With the present invention, the screws or other rotatable fasteners can be accessed quite easily by tilting the head of the present invention to the proper position and inserting the driver into or around the fastener. After the driver has been properly connected to the fastener, it only takes further squeezing motions of the handles to provide one-way rotary motion of the driver. Thus, in the surgical use discussed above, the screws may be set in the upper and lower bones with simple squeezing motions much more easily than has been permitted with the prior art devices. It should be understood that while the present invention finds particular applicability to the surgical procedures outlined above, the invention is not to be limited to surgical applications since, as will be seen by those skilled in the art, many other applications of the tool are possible.
FIG. 1 is a top view of the driver of the present invention;
FIG. 2 is a side view of the driver of FIG. 1;
FIG. 3 is a partial side view of the driver cut away to show the cable driving mechanism;
FIG. 4 is a cutaway view of the drive head; and
FIG. 5 is a side view of FIG. 4 showing the tilt head locking arrangement of the present invention.
FIGS. 1 and 2 show a top view and side view of the overall appearance of the driver 10 of the present invention. It is seen that the driver comprises a head portion 12 and a handle portion 14. The head portion 12 includes a drive member 16 at the far end thereof which drive member may have an end configured so as to fit the screw or other fastener configuration with which it is desired to be used. Drive member 16 may be screw-threaded onto the shaft 18 to which it is attached by a screw thread of opposite inclination to the direction of drive so as to prevent loosening of drive member 16 during use. Drive member 16 may be replaced with other forms of heads such as Philips head, flat or Allen wrench type heads to accommodate various drive configurations.
Head 12 also includes a spring biased member 20 which may be pushed upwardly in FIG. 1 so as to allow the steering of a shaft housing 18 and drive member 16 to any of a plurality of desired angles and thereafter the spring will bias the member 20 back to a locking position. This mechanism will be described more completely in connection with FIG. 5.
Drive member 16, shaft housing 18 and bias member 20 are preferably made of metal and, for surgical applications, are preferably made of 316 L low carbon stainless steel, as are the other metal parts described hereinafter.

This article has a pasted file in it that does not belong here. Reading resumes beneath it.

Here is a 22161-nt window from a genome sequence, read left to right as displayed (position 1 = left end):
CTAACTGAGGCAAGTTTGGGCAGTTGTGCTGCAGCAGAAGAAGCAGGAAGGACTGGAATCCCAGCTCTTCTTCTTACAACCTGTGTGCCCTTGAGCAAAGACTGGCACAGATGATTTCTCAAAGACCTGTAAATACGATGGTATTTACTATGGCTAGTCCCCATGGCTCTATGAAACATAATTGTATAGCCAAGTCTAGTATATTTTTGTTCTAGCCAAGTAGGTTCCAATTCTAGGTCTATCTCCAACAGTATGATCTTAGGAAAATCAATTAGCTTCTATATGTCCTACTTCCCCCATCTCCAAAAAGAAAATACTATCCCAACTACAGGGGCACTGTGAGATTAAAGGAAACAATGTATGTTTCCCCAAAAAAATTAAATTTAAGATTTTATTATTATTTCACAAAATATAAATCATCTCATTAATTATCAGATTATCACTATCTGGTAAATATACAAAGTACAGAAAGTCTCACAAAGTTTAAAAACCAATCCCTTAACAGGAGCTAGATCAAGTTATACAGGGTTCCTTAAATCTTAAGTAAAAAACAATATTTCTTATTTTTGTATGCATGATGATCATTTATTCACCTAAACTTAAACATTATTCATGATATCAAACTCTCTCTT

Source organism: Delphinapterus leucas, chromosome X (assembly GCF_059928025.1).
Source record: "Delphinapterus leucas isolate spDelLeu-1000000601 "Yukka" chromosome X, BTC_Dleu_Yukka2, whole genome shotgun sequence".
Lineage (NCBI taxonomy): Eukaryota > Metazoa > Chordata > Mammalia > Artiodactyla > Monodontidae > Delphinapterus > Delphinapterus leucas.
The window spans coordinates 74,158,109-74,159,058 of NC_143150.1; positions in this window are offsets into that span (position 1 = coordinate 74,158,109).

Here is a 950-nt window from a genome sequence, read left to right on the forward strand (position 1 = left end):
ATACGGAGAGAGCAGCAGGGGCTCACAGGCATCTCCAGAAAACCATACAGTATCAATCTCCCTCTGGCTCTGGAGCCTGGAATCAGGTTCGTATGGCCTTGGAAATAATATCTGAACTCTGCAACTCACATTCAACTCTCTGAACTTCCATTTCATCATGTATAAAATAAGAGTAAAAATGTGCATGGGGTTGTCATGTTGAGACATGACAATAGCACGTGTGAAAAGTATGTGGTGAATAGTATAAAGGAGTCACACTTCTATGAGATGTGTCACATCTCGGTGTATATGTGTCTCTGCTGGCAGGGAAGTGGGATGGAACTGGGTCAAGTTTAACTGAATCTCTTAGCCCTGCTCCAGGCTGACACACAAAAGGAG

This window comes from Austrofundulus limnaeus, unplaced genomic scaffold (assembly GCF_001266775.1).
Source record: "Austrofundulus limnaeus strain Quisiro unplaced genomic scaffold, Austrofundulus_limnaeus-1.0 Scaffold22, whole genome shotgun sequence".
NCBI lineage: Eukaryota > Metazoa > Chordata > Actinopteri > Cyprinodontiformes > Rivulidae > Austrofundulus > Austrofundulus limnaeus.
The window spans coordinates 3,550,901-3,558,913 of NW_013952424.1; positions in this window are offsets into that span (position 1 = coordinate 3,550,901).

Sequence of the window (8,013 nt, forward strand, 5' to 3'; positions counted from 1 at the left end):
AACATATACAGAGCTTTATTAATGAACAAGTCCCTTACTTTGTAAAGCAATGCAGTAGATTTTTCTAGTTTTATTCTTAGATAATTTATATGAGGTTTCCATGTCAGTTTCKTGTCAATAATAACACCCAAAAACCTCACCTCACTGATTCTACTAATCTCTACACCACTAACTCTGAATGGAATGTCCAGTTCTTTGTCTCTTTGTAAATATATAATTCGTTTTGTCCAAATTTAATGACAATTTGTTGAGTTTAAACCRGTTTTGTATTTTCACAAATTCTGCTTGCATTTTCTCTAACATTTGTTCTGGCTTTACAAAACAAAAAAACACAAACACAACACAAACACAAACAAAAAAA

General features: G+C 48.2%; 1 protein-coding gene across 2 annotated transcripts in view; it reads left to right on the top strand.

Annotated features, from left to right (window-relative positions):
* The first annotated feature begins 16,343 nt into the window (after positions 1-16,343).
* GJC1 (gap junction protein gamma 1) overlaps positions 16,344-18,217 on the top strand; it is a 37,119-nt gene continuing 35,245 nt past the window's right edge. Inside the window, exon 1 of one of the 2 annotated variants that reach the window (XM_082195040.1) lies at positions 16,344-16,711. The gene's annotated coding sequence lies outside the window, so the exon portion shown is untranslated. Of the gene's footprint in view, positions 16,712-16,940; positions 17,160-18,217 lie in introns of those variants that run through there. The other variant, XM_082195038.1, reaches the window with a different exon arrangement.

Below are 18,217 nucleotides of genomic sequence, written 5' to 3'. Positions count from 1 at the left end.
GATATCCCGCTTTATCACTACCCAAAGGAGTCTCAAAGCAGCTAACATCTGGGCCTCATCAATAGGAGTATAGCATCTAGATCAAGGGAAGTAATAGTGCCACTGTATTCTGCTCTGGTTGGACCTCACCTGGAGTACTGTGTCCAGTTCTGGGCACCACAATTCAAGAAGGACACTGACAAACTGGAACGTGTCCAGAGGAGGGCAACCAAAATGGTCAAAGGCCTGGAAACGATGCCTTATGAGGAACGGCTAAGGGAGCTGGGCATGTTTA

Handle 14, which may be made of thick white nylon or other suitable material, is seen in FIGS. 1 and 2 to comprise three separate parts. In FIG. 1, an upper handle member 24 and a lower handle member 26 are shaped so as to provide a central opening 28 into which a movable handle member 30 is positioned. It is seen that both upper and lower handle members 24 and 26 are shaped at the left end in fluted fashion, as at 32, so as to provide hand grips for the operator.
Movable member 30 is joined into the opening 28 of the upper and lower housing members 24 and 26 by a suitable connector such as a bolt 36, as will be better described in connection with FIG. 3. Movable handle member 30 will rotate about the axis of bolt 36 is scissor-like fashion with respect to the upper and lower housing member 24 and 26 and into and out of the aperture 28. Member 30 is spring biased by apparatus best shown in FIG. 3 so as to automatically return to the position shown in FIG. 2 after each time it is squeezed together.
By a novel drive mechanism, to be described in connection with FIGS. 3 and 4, squeezing motion of movable member 30 with respect to upper and lower housing members 24 and 26 operates to cause clockwise driving motion to the member 16 and thus enable the rotation of the screws of the above described prosthetic insert to drive them into the upper and lower bones as desired.
Turning now to FIG. 3, a cutaway section of a portion of the handle 14 and the head 12 is shown. As seen in FIG. 3, the movable handle 30, shown in cross section, is attached to a cam shaped member 40 which may also be made of stainless steel.
A cable 44 is shown attached to member 40 at a position 46 and then winds around the cam shaped surface of member 40 and through the handle 14 where it is wrapped around a central drum 50 in head 12, as will be better seen in connection with FIG. 4.
After being wound around drum 50, cable 44 reenters handle 14 into an aperture 54 where its opposite end is connected to a tension spring 56 stretched out in cavity 54 and connected at the other end thereof by a pinion or bolt 58.
Drum 50 is connected, as will be better seen in connection with FIG. 4, to a gear 60 which is fastened to a rotatable shaft 62 extending down the interior of shaft housing 18 and is fastened to the drive member 16.